How brilliant is this little book – it sums it all up, doesn’t it! The thing is, it took me a very long time to grasp that difference, and get to grips with words in general. I wasn’t diagnosed with dyslexia until much later in life. Throughout school, I had to work far harder than my peers to get to the same place as them, which was difficult and frustrating. Growing up, I was constantly told and it was always inferred that I couldn’t write; the thought of putting pen to paper was one so negative, I never imagined a time in life that I could do it, but here we are today!
10% of the UK’s population suffer with some sort of dyslexia – that’s a staggering 6.5 million people. The thing is, when you’re faced with a challenge, it teaches you to find another way around things. Doesn’t it? My dyslexia taught me to flex this creative muscle, to do things a little differently. Like any muscle, you have to work it to keep it getting stronger, so I train mine every day. I may things wrong (see what I did there!) from time to time, but the desire to learn is always there! I look at things I wrote some years ago, and I now can correct my own grammar and punctuation. Who would have thought!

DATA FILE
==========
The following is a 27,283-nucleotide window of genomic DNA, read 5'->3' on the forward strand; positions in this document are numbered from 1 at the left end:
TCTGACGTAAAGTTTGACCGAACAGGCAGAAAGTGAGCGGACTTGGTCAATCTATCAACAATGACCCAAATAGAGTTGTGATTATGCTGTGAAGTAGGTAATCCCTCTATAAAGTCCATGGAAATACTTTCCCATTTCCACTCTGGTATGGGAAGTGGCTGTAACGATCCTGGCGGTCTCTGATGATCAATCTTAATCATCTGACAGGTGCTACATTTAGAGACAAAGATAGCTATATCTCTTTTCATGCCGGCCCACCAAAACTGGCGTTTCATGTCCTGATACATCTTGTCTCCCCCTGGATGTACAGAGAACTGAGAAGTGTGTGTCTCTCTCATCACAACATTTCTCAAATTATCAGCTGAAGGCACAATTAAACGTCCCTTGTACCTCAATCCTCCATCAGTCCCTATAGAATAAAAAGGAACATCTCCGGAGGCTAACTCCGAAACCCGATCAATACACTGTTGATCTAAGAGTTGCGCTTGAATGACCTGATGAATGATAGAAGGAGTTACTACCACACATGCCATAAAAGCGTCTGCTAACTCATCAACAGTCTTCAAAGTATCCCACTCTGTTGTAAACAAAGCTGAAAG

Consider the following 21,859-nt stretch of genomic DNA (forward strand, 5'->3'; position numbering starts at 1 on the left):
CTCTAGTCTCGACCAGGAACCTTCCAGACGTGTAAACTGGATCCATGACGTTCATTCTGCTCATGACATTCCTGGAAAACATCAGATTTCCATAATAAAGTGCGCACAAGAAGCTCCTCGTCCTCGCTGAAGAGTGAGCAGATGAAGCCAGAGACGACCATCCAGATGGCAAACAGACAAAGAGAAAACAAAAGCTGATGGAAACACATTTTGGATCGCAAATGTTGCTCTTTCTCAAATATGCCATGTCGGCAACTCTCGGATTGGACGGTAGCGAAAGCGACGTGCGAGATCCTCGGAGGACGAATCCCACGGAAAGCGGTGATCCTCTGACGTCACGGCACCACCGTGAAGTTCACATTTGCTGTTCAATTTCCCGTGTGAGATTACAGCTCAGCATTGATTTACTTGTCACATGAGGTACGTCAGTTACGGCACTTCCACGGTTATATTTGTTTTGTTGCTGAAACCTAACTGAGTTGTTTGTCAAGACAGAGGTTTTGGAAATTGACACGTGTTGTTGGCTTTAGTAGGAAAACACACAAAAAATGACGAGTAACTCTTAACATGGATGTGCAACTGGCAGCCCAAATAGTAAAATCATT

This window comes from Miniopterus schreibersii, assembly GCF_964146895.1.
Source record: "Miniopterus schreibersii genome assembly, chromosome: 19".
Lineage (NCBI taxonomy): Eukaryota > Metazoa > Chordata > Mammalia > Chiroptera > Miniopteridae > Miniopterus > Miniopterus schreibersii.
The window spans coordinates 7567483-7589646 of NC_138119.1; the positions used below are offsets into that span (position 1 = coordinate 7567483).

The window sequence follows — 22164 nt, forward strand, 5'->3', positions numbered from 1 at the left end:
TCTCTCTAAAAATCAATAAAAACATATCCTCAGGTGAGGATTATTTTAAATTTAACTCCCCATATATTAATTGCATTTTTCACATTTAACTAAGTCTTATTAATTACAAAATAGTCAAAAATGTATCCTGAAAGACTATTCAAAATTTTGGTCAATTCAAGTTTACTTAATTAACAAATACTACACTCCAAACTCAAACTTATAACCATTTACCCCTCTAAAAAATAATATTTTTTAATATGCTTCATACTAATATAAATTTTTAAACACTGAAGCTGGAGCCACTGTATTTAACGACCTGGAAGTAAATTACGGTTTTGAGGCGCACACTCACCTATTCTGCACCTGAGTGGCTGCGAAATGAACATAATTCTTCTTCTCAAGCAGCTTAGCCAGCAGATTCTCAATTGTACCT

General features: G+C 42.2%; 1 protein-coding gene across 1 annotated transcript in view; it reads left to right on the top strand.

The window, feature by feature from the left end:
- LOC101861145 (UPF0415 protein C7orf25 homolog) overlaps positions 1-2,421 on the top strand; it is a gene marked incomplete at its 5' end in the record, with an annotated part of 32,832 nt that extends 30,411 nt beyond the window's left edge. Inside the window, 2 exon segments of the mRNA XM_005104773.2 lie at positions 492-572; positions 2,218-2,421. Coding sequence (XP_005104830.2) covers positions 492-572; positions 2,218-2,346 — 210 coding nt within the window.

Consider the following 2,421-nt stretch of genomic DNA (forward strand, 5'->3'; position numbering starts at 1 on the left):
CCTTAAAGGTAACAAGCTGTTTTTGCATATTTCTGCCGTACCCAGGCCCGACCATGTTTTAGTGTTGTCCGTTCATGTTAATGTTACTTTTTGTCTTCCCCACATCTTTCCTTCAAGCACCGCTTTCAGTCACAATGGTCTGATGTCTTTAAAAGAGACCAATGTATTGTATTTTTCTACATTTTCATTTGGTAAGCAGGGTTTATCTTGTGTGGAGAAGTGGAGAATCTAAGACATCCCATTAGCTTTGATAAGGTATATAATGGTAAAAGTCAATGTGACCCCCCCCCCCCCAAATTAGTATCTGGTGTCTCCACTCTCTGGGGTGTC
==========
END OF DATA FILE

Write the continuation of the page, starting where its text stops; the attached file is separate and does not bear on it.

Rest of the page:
So whether you ‘know your shit or you’re shit’(!), writing can be an extremely positive and utterly powerful hobby to have. Is anyone else on a journey with words?